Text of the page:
Entre les murs
Directed by Laurent Cantet
Like the last few winners of the coveted Cannes Film Festival Palme D'or award, The Class is a film that is exceedingly difficult to describe plot-wise. It's particularly interested in a French class in an inner-city Parisian public school, and it deals mostly with the teacher's earnest attempts to survive despite the volatility of his students. Certainly sounds like a French version of Dangerous Minds, but it certainly is not. Instead of dwelling on teacher-student relation stereotypes, The Class is much more interested in displaying public school life as it is, and it's not the prettiest picture.
Like any film of this style, it takes quite a bit to sink in. We see Francois (Francois Begaudeau), the French teacher, beginning the new semester with another group of students; some of them he's had before, some of them he hasn't. Immediately, the students are insolent, insulting, and disrespectful. This is not Francois' first go-around, and he does his best to keep patient, not letting these young pishers get the best of him. But most of all, he refuses to sink to their level, because he's aware of their situation.
Like a solid percentage of public school students, the kids within The Class live within a strange paradox. They know that they're underachieving students, so in their frustration they reject the very people who can go on to help them. In the case of Francois' French class, the students outright display their inappropriate nature, and flaunt it in their teacher's face. We are previewed to the other teachers in the school, all boiled in frustration, but the common theme that links them all is hope that these students can do better, but sometimes the idealistic view just isn't worth it anymore.
Not that it is all doom and gloom. Some of the best moments in The Class are the moments when Francois makes a connection with his students. He has one student who shows up without supplies or ambition, Souleyman, and even though things end ugly with him, for at least one moment, Souleyman is endeared when Francois displays his photos for the class to see. There are way more problems in the classroom than Souleyman, and Francois is not always at his best when trying to keep his cool, but he sticks it out, even knowing the next semester will bring the very same issues.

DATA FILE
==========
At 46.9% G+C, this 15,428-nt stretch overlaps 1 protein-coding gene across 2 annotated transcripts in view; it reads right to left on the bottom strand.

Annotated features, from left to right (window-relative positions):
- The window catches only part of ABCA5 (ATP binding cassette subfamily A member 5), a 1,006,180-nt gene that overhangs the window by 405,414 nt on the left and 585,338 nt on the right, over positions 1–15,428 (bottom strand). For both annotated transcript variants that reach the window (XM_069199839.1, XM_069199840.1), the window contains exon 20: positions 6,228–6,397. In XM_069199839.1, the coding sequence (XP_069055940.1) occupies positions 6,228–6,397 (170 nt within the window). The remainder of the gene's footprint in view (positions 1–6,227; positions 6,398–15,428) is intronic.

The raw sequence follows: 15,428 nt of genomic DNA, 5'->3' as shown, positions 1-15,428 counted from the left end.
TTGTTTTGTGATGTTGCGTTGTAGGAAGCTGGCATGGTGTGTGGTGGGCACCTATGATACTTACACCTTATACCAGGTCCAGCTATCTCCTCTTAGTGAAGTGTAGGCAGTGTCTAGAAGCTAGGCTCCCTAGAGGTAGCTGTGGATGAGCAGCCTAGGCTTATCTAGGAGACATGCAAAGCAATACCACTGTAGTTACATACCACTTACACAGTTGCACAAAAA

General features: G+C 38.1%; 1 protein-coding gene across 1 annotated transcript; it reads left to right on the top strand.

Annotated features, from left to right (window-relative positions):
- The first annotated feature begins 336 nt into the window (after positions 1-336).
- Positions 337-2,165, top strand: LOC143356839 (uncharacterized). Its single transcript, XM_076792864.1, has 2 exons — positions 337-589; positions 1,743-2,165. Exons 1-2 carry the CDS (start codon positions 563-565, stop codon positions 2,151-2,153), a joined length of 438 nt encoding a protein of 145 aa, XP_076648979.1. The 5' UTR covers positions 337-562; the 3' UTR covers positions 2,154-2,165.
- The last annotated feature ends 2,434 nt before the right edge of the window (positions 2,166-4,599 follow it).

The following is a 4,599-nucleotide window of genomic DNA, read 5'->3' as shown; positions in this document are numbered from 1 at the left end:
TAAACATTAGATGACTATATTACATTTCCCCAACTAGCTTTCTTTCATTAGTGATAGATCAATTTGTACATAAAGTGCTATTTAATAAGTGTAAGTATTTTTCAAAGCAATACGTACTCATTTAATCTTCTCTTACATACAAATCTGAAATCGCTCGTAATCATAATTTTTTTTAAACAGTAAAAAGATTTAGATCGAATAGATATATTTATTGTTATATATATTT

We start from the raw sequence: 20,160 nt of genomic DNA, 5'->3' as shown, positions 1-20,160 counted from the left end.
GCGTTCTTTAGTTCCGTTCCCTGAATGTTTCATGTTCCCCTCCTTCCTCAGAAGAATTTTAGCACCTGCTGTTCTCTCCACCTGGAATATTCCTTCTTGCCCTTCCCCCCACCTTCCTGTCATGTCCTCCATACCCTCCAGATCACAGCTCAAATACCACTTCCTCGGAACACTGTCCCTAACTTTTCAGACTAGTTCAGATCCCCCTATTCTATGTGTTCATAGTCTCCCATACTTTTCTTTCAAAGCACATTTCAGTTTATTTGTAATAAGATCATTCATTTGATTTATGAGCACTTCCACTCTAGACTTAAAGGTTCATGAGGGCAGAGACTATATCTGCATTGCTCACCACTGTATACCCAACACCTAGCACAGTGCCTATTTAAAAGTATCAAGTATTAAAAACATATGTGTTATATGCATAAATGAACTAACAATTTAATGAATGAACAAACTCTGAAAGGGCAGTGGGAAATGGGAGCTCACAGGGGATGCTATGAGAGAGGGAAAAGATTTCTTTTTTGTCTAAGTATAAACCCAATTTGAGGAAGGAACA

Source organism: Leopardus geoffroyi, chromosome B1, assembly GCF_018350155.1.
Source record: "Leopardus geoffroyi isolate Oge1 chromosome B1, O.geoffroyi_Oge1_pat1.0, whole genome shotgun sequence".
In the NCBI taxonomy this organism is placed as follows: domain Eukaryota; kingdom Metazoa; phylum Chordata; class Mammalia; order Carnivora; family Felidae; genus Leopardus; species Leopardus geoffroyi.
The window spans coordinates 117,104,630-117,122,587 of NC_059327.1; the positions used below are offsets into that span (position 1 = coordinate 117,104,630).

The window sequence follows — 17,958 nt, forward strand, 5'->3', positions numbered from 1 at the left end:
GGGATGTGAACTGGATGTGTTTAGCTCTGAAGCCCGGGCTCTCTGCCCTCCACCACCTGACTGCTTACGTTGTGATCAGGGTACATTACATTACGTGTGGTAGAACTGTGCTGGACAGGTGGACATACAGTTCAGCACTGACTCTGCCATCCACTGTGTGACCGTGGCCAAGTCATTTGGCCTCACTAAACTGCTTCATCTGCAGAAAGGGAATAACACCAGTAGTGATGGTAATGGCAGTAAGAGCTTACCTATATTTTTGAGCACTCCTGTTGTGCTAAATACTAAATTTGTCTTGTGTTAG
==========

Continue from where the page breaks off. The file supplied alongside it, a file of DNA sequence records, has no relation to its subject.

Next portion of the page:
The Class opens lazily and ends with a rather misdirected spontaneity, but in between all of that are some wonderful moments of direct cinema. Director Laurent Cantet uses a hand held camera throughout almost the entire picture, and we are placed directly into this sometimes tense, sometimes humorous atmosphere. Cantet makes us a part of the classroom, the way Jonathan Demme made us part of a family within Rachel Getting Married.
Using mostly non-actors, the performances come off naturally. I attended urban public schools for a majority of my school years, and their is nothing dishonest or unearned within the performances in this film. As long as there such a wide divide between social classes, there will always be schools full of students with no initiative. There's only so much a single teacher or principal can do before they become dis-sensitized toward bad behavior, and just wait for the bell to ring.
With recent winners 4 Months, 3 Weeks, and 2 Days and Elephant there has been a real trend between the films who have one the grand prize at Festival de Cannes. Hand-held cameras, long takes, and atmospheric themes dominate the awards, it seems, at the French festival. That being said, The Class is one of the best choices Cannes has made in a while (I never cared for 4 Months, especially if you're choosing it over No Country For Old Men). It was nominated for Best Foreign Film at the Oscars a couple of weeks ago, and lost to Departures, but it certainly is a truly gifted film.